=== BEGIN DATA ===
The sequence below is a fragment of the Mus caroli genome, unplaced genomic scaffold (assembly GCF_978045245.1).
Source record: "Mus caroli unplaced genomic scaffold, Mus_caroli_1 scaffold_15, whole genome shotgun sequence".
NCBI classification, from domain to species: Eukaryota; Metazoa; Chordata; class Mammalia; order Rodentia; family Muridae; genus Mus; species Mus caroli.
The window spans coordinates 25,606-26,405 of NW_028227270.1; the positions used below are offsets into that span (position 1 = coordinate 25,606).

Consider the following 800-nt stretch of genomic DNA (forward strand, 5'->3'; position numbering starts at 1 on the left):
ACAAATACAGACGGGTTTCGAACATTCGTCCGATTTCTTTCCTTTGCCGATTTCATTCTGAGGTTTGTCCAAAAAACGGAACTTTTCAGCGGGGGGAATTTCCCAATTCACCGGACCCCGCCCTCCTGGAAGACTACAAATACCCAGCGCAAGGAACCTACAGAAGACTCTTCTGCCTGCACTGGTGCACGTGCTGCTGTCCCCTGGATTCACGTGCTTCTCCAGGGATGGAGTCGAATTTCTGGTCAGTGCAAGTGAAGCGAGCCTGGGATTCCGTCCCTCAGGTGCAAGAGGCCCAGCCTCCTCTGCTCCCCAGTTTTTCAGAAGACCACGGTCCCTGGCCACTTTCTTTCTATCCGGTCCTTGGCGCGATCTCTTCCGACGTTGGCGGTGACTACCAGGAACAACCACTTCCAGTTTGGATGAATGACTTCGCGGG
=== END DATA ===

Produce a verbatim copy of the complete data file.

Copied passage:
The sequence below is a fragment of the Mus caroli genome, unplaced genomic scaffold (assembly GCF_978045245.1).
Source record: "Mus caroli unplaced genomic scaffold, Mus_caroli_1 scaffold_15, whole genome shotgun sequence".
NCBI classification, from domain to species: Eukaryota; Metazoa; Chordata; class Mammalia; order Rodentia; family Muridae; genus Mus; species Mus caroli.
The window spans coordinates 25,606-26,405 of NW_028227270.1; the positions used below are offsets into that span (position 1 = coordinate 25,606).

Consider the following 800-nt stretch of genomic DNA (forward strand, 5'->3'; position numbering starts at 1 on the left):
ACAAATACAGACGGGTTTCGAACATTCGTCCGATTTCTTTCCTTTGCCGATTTCATTCTGAGGTTTGTCCAAAAAACGGAACTTTTCAGCGGGGGGAATTTCCCAATTCACCGGACCCCGCCCTCCTGGAAGACTACAAATACCCAGCGCAAGGAACCTACAGAAGACTCTTCTGCCTGCACTGGTGCACGTGCTGCTGTCCCCTGGATTCACGTGCTTCTCCAGGGATGGAGTCGAATTTCTGGTCAGTGCAAGTGAAGCGAGCCTGGGATTCCGTCCCTCAGGTGCAAGAGGCCCAGCCTCCTCTGCTCCCCAGTTTTTCAGAAGACCACGGTCCCTGGCCACTTTCTTTCTATCCGGTCCTTGGCGCGATCTCTTCCGACGTTGGCGGTGACTACCAGGAACAACCACTTCCAGTTTGGATGAATGACTTCGCGGG